Who & Whom: Does it Matter Anymore?

I don’t use the word whom when I write. For a long time, I didn’t understand the difference between whom and who, so I stuck with what I knew. It seemed to work. None of my teachers in K-12 ever pointed out the mistake, and neither did my professors in college. In fact, it wasn’t until my senior year at CSULB that I finally felt I had a firm grasp on the two words. In English Grammar, I learned that the easiest way to remember the difference between whom and who is to replace whom with him or her and to replace who with he or she. For example:

We all know who/whom ate the last piece of cake.

Which sounds better?

We all know him/her ate the last piece of cake.

Or

We all know he/she ate the last piece of cake.

Well, the second one of course, which is how we know that who ate the last piece of cake is correct. Yet, knowing the correct word usage hasn’t made me include the word whom in my writing any more than before.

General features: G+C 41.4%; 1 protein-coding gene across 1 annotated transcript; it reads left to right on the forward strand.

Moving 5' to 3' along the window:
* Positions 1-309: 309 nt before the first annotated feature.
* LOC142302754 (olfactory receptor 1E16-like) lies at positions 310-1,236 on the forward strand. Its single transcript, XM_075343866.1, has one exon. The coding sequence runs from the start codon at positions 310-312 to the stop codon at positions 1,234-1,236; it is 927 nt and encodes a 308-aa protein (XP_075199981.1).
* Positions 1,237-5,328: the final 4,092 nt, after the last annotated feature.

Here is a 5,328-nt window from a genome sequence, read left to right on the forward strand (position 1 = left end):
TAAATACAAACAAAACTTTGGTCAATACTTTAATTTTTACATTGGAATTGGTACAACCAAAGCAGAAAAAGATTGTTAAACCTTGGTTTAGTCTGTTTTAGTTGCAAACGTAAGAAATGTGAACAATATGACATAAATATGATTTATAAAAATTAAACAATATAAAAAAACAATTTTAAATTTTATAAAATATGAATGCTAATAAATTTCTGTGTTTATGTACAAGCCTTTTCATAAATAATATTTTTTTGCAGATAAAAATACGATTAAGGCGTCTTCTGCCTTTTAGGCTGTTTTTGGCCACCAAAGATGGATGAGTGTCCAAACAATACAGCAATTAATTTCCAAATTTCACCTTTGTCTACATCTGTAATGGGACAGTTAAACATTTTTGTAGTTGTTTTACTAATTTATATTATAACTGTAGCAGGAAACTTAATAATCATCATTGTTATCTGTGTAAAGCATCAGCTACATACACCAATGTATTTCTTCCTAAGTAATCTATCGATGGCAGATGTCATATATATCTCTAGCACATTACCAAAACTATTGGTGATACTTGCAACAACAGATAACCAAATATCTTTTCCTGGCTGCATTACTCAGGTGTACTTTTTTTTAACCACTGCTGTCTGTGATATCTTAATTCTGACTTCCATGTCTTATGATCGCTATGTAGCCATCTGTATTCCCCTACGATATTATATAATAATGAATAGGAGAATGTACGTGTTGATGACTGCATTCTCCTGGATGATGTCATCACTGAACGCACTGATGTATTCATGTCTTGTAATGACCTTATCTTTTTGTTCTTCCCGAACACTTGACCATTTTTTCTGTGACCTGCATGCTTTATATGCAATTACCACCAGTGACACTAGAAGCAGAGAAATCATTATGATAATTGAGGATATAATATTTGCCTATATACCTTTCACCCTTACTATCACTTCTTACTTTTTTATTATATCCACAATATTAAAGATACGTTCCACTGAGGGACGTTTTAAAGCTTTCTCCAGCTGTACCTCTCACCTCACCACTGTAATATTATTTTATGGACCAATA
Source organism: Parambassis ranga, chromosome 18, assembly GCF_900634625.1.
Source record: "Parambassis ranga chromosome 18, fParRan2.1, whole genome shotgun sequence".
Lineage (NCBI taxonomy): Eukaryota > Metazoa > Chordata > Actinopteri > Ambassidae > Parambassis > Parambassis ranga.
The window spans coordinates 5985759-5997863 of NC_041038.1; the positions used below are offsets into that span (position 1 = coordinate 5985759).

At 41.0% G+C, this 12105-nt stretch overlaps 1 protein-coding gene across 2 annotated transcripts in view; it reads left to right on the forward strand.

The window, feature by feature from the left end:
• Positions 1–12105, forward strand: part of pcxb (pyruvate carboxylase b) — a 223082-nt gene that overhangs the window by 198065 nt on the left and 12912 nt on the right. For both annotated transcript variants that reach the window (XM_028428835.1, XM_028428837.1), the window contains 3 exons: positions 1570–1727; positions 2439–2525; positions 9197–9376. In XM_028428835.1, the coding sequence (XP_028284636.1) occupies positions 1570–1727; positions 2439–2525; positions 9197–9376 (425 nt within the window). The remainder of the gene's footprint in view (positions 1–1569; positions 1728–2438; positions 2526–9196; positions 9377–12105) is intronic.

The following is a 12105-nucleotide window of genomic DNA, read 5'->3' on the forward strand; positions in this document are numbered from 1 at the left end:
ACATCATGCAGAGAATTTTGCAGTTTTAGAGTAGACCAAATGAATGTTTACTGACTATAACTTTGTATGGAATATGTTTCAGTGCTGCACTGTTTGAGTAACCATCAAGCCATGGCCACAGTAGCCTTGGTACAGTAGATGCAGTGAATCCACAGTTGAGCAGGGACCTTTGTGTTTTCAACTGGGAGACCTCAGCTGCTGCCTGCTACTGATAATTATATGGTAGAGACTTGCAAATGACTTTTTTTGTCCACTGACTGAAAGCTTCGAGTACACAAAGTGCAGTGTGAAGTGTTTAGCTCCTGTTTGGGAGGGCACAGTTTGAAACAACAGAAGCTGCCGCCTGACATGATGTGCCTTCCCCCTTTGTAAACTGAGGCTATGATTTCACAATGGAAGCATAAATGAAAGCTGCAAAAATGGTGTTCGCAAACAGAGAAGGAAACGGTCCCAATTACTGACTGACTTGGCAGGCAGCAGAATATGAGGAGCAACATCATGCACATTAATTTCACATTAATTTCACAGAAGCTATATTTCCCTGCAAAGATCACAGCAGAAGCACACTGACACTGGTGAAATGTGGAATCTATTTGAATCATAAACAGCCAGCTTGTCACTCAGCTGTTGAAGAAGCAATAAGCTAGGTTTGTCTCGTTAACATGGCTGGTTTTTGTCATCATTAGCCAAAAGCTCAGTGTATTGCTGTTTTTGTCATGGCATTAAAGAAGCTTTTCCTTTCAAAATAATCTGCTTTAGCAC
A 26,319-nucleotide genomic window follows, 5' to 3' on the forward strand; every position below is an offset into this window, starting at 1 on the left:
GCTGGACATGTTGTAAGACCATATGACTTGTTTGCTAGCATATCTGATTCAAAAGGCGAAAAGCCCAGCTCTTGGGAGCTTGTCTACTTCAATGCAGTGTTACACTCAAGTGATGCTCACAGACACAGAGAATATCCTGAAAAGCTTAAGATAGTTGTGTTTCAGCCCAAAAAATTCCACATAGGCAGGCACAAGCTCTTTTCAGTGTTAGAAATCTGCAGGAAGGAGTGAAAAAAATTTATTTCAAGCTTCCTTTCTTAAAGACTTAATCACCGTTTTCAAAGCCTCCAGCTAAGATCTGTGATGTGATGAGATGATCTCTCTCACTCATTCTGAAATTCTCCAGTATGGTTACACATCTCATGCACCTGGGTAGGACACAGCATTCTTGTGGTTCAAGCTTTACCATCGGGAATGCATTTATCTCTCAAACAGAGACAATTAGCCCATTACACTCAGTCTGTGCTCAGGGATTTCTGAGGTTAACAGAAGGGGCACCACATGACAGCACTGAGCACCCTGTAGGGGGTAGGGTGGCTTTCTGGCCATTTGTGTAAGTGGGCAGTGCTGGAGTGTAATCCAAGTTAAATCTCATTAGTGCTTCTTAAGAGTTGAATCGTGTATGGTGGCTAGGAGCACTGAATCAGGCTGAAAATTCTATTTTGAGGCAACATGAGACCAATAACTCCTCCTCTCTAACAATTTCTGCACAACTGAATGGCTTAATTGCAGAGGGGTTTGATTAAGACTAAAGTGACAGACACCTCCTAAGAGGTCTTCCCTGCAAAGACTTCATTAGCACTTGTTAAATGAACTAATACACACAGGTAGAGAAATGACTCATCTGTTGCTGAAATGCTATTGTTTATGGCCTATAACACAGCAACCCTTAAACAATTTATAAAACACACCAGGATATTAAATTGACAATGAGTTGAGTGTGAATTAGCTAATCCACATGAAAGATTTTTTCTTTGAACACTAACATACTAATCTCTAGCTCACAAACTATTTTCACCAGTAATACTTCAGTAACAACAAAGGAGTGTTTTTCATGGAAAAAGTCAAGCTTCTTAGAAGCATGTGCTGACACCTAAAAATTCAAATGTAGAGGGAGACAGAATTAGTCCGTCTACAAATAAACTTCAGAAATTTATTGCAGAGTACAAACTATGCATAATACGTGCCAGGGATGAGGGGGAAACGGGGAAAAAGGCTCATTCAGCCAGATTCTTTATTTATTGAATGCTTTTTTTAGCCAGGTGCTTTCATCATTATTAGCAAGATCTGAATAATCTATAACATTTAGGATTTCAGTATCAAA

Personally, I think I’d sound stuffy and pretentious (like how I imagine all old, British men in my head) if I said, “Whom should I vote for?,” even if it is correct. The word is outdated and becoming more and more obsolete each day. While it saddens me that words like muffin top (yes, muffin top) and bling are now a part of the Oxford English dictionary, I would not oppose to the removal of whom.

Maybe I’ve offended grammar nerds everywhere by saying this, only time will tell. Do you agree or disagree? Tell us below in the comments section.

– Melanie Figueroa

 

Melanie Figueroa

Melanie is the Editor-in-Chief at The Poetics Project. She has a masters in writing and book publishing from Portland State University and a passion for stories in all their forms. Her favorite book is The Bell Jar. You can follow Melanie on Twitter or Instagram @wellmelsbells.

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